anxiety and neurofeedbackAnxiety disorders, including panic disorder with or without agoraphobia, generalized anxiety disorder, social anxiety disorder, specific phobias, and separation anxiety disorder, are the most prevalent mental disorders. Anxiety disorders follow a chronic course; however, there is a natural decrease in prevalence rates with older age. Anxiety disorders are highly comorbid with other anxiety disorders and other mental disorders.

The way Western medicine has treated anxiety in the past has been somewhat problematic- the class of drug most often used is tranquilizers which are a temporary solution at best, and can actually cause anxiety as they wear off. It is also well known that these drugs can also cause dependency, making them controlled substances that come with a no driving or operating heavy machinery warning.

It’s clear we need a new treatment model moving forward if we hope to gain any ground with a disease that affects so many people in the modern world.

Neuroplasticity and Neurofeedback

For many years, neuroscience was a heavily deterministic field. The brain you were born with was thought to be the brain you were stuck with for life. With the emergence of the concept of neuroplasticity, it is now understood that this is not black and white. Brains can grow and transform, adapt to new circumstances, and even rebuild itself after an accident.

Neuroplasticity is defined as the capacity of the brain to develop and change throughout life. The prefix neuro- means nerve cell, or neuron, and -plastic refers to our brain’s capacity to reorganize itself. Neuroplasticity is the idea that the brain is malleable in terms of structure, allowing opportunities for new growth and connections. As structure changes, so does function.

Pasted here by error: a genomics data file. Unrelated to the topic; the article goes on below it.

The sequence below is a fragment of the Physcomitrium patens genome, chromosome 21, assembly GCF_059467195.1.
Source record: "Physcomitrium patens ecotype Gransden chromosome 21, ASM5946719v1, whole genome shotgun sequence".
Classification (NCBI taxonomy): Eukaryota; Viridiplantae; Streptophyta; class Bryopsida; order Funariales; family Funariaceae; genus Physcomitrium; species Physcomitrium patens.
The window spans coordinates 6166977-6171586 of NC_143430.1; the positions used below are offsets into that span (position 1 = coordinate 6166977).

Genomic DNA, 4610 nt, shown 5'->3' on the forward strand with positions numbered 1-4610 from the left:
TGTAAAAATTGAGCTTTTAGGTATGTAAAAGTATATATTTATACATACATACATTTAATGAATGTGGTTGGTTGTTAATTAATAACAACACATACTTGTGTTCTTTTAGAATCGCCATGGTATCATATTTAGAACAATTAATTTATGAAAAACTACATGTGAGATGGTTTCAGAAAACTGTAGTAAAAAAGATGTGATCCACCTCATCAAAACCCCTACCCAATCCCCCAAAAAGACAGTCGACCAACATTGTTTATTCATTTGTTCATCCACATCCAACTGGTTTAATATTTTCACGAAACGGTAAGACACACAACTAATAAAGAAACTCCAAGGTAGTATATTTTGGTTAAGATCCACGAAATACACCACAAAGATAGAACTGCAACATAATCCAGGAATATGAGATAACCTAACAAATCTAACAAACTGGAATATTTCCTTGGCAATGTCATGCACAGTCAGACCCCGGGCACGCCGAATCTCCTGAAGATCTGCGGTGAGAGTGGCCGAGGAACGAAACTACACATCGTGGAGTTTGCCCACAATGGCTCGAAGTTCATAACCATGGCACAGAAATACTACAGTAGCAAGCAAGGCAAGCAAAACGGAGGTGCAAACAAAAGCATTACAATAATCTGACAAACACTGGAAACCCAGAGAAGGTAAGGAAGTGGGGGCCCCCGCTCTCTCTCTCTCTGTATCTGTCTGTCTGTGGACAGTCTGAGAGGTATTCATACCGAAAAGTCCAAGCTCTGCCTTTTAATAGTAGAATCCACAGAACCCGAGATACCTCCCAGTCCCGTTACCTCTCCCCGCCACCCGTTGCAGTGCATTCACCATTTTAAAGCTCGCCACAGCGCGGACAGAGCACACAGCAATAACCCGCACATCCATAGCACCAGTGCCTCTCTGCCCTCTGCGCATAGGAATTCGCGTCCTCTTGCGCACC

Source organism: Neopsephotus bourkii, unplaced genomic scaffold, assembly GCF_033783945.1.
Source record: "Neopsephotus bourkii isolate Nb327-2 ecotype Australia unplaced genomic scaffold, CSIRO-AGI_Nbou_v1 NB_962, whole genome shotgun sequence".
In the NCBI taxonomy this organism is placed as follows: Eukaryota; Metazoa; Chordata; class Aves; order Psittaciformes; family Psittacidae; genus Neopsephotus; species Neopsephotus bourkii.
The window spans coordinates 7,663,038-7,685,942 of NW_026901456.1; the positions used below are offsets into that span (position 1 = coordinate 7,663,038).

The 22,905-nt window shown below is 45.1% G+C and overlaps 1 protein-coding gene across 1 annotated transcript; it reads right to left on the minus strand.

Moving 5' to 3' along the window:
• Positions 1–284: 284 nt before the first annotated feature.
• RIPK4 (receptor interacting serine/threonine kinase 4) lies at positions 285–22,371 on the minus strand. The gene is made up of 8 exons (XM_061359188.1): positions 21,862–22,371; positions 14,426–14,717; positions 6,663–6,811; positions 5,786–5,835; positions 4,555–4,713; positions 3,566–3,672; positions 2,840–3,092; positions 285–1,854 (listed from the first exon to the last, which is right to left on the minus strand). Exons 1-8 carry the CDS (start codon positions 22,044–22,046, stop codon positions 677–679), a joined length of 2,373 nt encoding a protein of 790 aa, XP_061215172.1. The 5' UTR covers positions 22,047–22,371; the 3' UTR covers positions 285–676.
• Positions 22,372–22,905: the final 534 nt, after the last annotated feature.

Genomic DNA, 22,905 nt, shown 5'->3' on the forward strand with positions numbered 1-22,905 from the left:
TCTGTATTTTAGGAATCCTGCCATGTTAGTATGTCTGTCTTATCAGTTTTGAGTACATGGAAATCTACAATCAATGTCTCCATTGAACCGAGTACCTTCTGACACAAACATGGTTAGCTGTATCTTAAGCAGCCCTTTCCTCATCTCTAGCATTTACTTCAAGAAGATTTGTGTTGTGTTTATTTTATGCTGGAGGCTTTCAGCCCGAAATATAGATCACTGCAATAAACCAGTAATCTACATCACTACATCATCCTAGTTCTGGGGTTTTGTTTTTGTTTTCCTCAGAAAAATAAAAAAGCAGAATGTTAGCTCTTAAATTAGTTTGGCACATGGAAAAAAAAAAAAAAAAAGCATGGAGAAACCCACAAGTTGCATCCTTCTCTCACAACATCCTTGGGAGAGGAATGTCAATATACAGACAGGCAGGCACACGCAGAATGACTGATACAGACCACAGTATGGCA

Understanding EEG Brain Mapping

What is an EEG Brain Map?

qEEG to determine psychiatric medicationsNeurofeedback is a process that involves feedback, hence the name.

The feedback comes in real-time, as the patient receives visual and possibly auditory information allowing them to adjust their internal state to optimize their brainwaves and “win” at the game they are playing. Feedback is also attained over longer periods of time, using something called an EEG brain map.

EEG brain mapping is the most easily accessible, cutting edge technology to assess what is happening in your most important organ, your brain.  Historically psychiatry has been a subjective field, with an assessment or diagnosis made by a doctor and based entirely on verbal input from the patient. This process is inexact at best, and can even lead to misdiagnosis and prescription of the wrong medications and treatments.

Novel Uses for Neurofeedback Therapy

In this blog, we have detailed many evidence- based uses for neurofeedback, as a beneficial therapy for ADD, ADHD, depression, cognitive impairment, and even Parkinson’s disease. Please see our main blog page for an exhaustive list.